Is it ethical to contract for a service you know in advance you'll be unable to pay for simply because you really need it?
It may seem like a simple question with an easy answer, but it's not.
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Suppose you need surgery? You have insurance which will pay for much of it, but you are not in a position to pay the copay?
Actually, my question is a kind of sneaky critique of the US healthcare system.
When we have a technology whose purpose is to save lives, how can we ethically let that become a business? And can we apply the same standards we'd apply to another business?
For example, if I go to buy a car knowing somehow that I'll never be able to finish paying it off, that's clearly unethical, but can we apply the same standard to the business of saving lives?
A few months ago, I had a breathing difficulty that resulted in two ER visits and numerous tests and consultations. The resulting bills amounted to about $15K, much of which Medicare paid. But that left me with several thousand dollars I was supposed to be responsible for. But on a fixed income, there is no chance I'll ever get those bills paid off. Even if I could afford to start paying them back, at my age there will always be another problem coming along.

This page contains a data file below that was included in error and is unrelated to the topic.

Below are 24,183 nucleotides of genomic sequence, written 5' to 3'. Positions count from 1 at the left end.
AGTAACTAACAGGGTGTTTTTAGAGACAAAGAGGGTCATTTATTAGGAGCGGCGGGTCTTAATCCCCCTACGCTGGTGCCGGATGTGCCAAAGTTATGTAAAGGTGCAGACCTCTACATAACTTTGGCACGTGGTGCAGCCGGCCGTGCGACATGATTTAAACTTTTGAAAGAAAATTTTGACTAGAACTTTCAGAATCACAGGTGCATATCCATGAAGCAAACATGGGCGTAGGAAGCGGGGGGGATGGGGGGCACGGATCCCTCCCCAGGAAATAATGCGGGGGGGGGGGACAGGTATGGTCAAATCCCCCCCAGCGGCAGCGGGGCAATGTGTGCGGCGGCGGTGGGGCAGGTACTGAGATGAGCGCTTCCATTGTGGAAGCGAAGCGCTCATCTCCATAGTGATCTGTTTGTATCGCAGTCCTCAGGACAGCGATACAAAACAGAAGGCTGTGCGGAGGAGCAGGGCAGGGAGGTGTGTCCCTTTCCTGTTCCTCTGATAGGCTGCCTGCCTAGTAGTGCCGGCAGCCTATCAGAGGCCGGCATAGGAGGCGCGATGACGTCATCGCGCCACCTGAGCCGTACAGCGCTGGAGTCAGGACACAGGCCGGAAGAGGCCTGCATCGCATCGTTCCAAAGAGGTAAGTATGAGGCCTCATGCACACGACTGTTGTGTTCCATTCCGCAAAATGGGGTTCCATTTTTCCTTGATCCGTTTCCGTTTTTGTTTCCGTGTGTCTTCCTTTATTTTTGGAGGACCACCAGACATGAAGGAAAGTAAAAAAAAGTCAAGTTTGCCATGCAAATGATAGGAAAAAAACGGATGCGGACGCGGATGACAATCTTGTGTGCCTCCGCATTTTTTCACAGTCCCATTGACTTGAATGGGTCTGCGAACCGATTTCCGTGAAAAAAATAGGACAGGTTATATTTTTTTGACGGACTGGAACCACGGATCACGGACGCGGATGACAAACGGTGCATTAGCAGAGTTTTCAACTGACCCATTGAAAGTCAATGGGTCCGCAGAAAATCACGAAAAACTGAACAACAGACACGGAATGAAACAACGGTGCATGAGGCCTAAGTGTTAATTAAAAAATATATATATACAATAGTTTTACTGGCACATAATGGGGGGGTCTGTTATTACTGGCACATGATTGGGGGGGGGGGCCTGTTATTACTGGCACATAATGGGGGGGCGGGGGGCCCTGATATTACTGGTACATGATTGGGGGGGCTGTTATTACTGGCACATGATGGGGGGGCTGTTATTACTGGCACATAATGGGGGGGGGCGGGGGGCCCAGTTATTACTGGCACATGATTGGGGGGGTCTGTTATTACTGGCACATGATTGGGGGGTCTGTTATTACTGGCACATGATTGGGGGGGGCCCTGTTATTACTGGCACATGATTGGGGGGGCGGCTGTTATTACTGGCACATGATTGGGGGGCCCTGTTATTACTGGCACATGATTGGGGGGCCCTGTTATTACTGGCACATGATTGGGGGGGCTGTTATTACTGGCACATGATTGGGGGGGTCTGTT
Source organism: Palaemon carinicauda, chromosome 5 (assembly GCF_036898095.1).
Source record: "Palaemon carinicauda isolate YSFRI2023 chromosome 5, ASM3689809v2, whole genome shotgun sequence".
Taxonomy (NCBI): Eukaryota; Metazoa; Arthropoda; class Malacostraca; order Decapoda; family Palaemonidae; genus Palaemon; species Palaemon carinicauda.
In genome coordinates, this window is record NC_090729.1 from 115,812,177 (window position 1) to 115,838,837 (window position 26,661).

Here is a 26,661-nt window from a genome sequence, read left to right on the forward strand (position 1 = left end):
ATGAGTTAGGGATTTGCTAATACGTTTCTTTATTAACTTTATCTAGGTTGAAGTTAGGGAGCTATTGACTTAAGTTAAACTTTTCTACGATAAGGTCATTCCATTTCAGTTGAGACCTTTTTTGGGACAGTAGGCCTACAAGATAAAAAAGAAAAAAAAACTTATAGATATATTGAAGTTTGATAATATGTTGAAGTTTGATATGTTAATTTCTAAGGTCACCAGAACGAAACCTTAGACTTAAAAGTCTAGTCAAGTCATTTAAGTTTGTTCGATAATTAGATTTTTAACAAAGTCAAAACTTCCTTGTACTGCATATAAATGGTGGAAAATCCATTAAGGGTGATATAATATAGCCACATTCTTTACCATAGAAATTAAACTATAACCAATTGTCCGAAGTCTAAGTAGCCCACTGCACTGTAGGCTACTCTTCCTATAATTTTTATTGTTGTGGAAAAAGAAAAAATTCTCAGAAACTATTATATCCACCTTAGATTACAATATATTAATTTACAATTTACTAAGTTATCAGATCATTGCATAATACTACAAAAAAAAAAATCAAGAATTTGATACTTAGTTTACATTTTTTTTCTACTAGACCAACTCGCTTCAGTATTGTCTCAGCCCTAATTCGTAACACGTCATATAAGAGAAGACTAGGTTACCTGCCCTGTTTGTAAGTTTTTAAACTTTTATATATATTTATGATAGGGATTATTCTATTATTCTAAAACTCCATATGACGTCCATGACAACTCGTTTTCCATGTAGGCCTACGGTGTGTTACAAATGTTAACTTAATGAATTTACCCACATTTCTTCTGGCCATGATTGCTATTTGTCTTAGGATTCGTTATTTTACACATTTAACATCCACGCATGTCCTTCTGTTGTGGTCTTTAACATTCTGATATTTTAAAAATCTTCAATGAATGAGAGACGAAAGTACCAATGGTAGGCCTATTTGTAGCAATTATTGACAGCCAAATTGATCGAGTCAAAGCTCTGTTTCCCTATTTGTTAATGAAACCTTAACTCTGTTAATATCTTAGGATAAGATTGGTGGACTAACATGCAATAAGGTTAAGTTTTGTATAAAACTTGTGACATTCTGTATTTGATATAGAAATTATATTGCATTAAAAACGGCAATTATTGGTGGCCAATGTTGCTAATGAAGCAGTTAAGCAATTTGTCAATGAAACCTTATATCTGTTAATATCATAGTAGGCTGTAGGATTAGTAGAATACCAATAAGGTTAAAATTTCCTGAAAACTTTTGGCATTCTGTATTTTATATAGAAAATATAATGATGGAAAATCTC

For example, I need to cataract surgery. I'm going blind in one of my eyes. So, I've set up the surgery which will be done in 3 or 4 weeks and will probably cost even more than the breathing difficulty. I do so knowing that I won't be able to pay my share.
Luckily, the health industry is used to this situation. They bill for a while and then give up. So, who pays? To some extent, it's everyone else who can. The burden simply shifts to those who can pay, and their healthcare costs go up.
Can you see now how insane and dysfunctional the system is? On the one hand, I feel bad that I can't pay my share, but what is my option? to go blind?
That changes everything!
I think the point of Unseen's post is to make us question that. Does it really change things? If you cheat the system to get life saving surgery, should you also cheat the system to get basic necessities like food, water, housing? To what extent does this ethical loophole apply?
Unseen was right, his question is far deeper than it appears on the surface.